(Sorry, I really thought I was going to get to prologues. I did not. Not even close.)
Every time the author stops the current forward momentum of the plot to explain something, describe the setting, give context, or give backstory, we’re going to call that a “reader check-in.”
It’s like the author is saying, “In order to understand what’s going on, you have to know something. I may have told you or hinted at this before, but I’m going to make sure that you remember it now.”
Most of the time, these reader check-ins are written so they don’t break the flow of the story; they are given from the point of view or narrator character as part of the story. However, this isn’t always the case; reader check-ins can be super obvious and break the flow of the story, too.
For example, when a character directly addresses an audience, it’s called “breaking the fourth wall.” This is a term that comes from theatre and refers to the non-existent “wall” between the audience and the stage. Breaking the fourth wall to tell the reader something is the most obvious type of reader check-in.
One of my favorite examples of breaking the fourth wall is from the movie Ferris Bueller’s Day Off. The main character, Ferris, likes to address the audience to give them context to his, or other characters’, actions. The character speaks directly to the viewers, but does not break character. (Ferris Bueller might just be vain enough to be talking to himself as if he were breaking the fourth wall when he isn’t—which makes it even funnier.)
But breaking the fourth wall isn’t the only way Ferris Bueller’s Day Off checks in with its audience.
For example, one of the most famous scenes from the movie is of the three characters going to the Chicago Art Institute while skipping school. All three characters are standing in a row and making the same pose with their arms crossed over their chests as they look at paintings.
This scene doesn’t move the plot forward. (That is, nothing happens in the scene that changes the outcome of the plot.) It doesn’t develop the characters by revealing new information about them. Nothing important happens at that location.
So why is the scene in there? What does the scene do?
It checks in with the audience to say, “The characters did a bunch of stuff in Chicago that day, and it was fun.”
In fiction, you will not often see entire scenes that serve as reader check-ins. More often, you will see a few paragraphs at the beginning of scenes that serve that purpose.
These reader check-ins help make sure the reader is figuratively on the same page as the author.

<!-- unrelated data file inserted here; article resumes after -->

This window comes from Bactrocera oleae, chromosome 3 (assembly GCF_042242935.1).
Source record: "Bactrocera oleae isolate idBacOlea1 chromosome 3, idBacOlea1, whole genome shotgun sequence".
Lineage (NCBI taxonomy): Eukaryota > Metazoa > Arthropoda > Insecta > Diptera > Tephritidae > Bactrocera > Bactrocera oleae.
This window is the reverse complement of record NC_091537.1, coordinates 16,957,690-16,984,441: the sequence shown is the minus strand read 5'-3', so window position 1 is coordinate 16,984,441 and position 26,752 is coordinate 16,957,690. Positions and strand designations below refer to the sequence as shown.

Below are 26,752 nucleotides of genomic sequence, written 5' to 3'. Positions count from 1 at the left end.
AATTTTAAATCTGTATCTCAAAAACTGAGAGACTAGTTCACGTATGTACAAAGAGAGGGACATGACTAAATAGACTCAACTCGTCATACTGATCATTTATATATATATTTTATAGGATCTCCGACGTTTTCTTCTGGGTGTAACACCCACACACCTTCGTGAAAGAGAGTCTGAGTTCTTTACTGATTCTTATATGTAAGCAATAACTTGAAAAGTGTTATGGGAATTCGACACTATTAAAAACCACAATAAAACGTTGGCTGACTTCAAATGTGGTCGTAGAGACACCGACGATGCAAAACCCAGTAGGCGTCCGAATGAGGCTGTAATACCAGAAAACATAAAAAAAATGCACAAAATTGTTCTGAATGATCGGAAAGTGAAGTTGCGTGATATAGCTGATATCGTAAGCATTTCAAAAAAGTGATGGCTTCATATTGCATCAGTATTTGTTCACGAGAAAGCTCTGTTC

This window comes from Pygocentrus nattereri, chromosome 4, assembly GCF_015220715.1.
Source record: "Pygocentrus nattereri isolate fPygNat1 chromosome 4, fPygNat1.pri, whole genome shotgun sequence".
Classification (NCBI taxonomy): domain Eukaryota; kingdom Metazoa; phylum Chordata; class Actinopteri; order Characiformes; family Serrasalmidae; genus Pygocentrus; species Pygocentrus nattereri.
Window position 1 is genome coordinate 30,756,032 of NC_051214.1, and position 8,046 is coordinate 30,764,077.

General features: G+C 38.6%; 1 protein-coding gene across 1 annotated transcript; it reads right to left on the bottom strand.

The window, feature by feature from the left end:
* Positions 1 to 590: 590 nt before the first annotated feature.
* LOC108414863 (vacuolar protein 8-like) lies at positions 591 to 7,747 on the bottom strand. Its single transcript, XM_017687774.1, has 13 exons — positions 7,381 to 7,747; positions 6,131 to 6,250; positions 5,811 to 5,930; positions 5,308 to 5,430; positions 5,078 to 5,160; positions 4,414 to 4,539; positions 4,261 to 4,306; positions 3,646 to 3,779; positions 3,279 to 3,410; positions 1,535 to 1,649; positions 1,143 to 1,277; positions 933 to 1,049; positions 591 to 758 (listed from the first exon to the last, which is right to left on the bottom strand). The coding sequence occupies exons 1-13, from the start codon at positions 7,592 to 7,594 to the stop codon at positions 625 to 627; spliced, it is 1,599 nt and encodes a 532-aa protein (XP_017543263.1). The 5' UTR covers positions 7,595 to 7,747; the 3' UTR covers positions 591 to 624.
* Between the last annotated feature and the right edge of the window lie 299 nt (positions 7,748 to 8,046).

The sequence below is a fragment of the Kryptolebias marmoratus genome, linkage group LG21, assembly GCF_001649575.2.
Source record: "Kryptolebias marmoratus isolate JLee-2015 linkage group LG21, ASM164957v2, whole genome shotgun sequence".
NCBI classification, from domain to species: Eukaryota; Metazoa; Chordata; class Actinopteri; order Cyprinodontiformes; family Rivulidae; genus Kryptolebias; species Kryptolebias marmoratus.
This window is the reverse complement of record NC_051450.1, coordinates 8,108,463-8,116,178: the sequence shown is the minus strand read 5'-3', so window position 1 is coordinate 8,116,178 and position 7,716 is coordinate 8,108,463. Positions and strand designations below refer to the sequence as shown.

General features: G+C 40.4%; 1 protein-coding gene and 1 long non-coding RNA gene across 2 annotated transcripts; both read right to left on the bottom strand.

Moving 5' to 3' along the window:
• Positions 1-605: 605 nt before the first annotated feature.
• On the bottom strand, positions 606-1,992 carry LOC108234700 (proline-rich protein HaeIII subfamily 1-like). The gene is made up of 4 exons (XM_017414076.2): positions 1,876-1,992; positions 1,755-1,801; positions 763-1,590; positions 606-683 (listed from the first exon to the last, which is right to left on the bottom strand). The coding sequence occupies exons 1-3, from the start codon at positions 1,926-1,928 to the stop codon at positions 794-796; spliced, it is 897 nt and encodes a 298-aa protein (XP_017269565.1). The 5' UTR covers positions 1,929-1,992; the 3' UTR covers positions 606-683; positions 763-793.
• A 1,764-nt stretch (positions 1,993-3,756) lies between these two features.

The opening of a story helps create the reality of the story. Reader check-ins help maintain it.
Here are some example check-ins.
As Crystal made her way through the north apple orchard, she walked atop a blanket of petals.
Over breakfast her mother had made a joke about the path through the orchard looking like the aisle of a church on a wedding day—then abruptly asked Crystal whether she would ever get married and “put forth fruit.”
It was a good thing I had that map to the trailer park with me. The GPS signal was lost just as I turned into the park’s main entrance, and, at two in the morning, I didn’t want to bang on random strangers’ doors to ask for directions.
She hadn’t always had migraines. They had first started after a car crash when she was thirteen. Her uncle had been driving. The other driver, a man with two young boys in the back seat, had been drunk. One of the boys had been killed, tossed out of the car and into a ditch full of black water.
Reader check-ins can be setting, interior thoughts, and even backstory. Whatever your reader needs to know can be tucked away inside a reader check-in.
Build reader check-ins the same way you would build the opening of a story. Reader check-ins are openings! They set the stage for the section of story that follows.
Reader check-ins don’t have to be particularly “good” or memorable as such.
After all, how many opening lines of chapters do you remember?
These reader check-ins do need to set expectations about genre, reality, and tone for the section of the story to follow, and they need to be told through opinion of the point of view character or narrator.
When the author starts giving that reader check-in in their own voice is when description gets boring or intrusive—an “info dump.” As long as the character or narrator is interesting, the reader check-in will be interesting.
You will spend a lot of time writing reader check-ins.
A really good exercise is to go through a section of text and highlight all the reader check-ins you can find, then note what section of the story the check-in serves. Is the check-in for the chapter as a whole, or just the first scene of the chapter? Does the check-in set the tone for the second half of the book or just one part of a conversation?
The better the writer, the more time they’ll spend making sure the reader is clear about what is happening, what happened, and what is going to happen next.
Reader check-ins get the reader ready for what is about to happen next.
(Next time, we’re going to talk about where the story is set in place and time, vs. the “reality” of the story. I tried writing about prologues, but I really wanted to make sure to cover the rest of the setting essentials first.)